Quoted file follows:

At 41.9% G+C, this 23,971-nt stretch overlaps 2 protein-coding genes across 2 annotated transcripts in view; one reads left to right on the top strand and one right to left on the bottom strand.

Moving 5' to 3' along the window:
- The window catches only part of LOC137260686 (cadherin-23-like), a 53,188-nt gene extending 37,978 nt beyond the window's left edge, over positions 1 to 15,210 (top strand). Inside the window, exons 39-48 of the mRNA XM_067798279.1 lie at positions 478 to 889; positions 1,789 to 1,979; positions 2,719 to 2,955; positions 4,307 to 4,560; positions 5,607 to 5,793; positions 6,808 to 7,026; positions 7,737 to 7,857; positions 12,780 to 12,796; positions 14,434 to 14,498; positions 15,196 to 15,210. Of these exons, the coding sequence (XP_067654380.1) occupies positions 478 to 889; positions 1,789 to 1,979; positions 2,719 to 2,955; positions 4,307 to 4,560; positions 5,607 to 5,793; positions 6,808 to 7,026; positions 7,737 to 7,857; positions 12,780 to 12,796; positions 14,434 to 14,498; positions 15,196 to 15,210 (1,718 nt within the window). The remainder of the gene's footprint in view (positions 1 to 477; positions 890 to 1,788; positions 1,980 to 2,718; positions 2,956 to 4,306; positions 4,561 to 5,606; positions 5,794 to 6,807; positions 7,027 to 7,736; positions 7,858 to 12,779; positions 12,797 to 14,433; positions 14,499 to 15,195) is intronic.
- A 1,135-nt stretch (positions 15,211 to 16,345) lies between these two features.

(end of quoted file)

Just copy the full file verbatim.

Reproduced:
At 41.9% G+C, this 23,971-nt stretch overlaps 2 protein-coding genes across 2 annotated transcripts in view; one reads left to right on the top strand and one right to left on the bottom strand.

Moving 5' to 3' along the window:
- The window catches only part of LOC137260686 (cadherin-23-like), a 53,188-nt gene extending 37,978 nt beyond the window's left edge, over positions 1 to 15,210 (top strand). Inside the window, exons 39-48 of the mRNA XM_067798279.1 lie at positions 478 to 889; positions 1,789 to 1,979; positions 2,719 to 2,955; positions 4,307 to 4,560; positions 5,607 to 5,793; positions 6,808 to 7,026; positions 7,737 to 7,857; positions 12,780 to 12,796; positions 14,434 to 14,498; positions 15,196 to 15,210. Of these exons, the coding sequence (XP_067654380.1) occupies positions 478 to 889; positions 1,789 to 1,979; positions 2,719 to 2,955; positions 4,307 to 4,560; positions 5,607 to 5,793; positions 6,808 to 7,026; positions 7,737 to 7,857; positions 12,780 to 12,796; positions 14,434 to 14,498; positions 15,196 to 15,210 (1,718 nt within the window). The remainder of the gene's footprint in view (positions 1 to 477; positions 890 to 1,788; positions 1,980 to 2,718; positions 2,956 to 4,306; positions 4,561 to 5,606; positions 5,794 to 6,807; positions 7,027 to 7,736; positions 7,858 to 12,779; positions 12,797 to 14,433; positions 14,499 to 15,195) is intronic.
- A 1,135-nt stretch (positions 15,211 to 16,345) lies between these two features.